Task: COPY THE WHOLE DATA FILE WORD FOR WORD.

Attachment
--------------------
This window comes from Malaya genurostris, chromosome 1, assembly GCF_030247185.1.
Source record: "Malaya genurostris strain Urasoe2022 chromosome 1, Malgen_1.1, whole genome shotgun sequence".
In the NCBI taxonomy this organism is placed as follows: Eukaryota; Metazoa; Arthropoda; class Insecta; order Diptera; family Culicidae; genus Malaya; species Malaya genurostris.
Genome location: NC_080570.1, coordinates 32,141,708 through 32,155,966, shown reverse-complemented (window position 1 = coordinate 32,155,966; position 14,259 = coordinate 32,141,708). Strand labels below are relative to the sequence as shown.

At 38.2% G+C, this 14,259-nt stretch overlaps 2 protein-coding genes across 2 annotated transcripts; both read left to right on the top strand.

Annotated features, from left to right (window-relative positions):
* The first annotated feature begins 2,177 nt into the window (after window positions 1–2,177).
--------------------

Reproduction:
This window comes from Malaya genurostris, chromosome 1, assembly GCF_030247185.1.
Source record: "Malaya genurostris strain Urasoe2022 chromosome 1, Malgen_1.1, whole genome shotgun sequence".
In the NCBI taxonomy this organism is placed as follows: Eukaryota; Metazoa; Arthropoda; class Insecta; order Diptera; family Culicidae; genus Malaya; species Malaya genurostris.
Genome location: NC_080570.1, coordinates 32,141,708 through 32,155,966, shown reverse-complemented (window position 1 = coordinate 32,155,966; position 14,259 = coordinate 32,141,708). Strand labels below are relative to the sequence as shown.

At 38.2% G+C, this 14,259-nt stretch overlaps 2 protein-coding genes across 2 annotated transcripts; both read left to right on the top strand.

Annotated features, from left to right (window-relative positions):
* The first annotated feature begins 2,177 nt into the window (after window positions 1–2,177).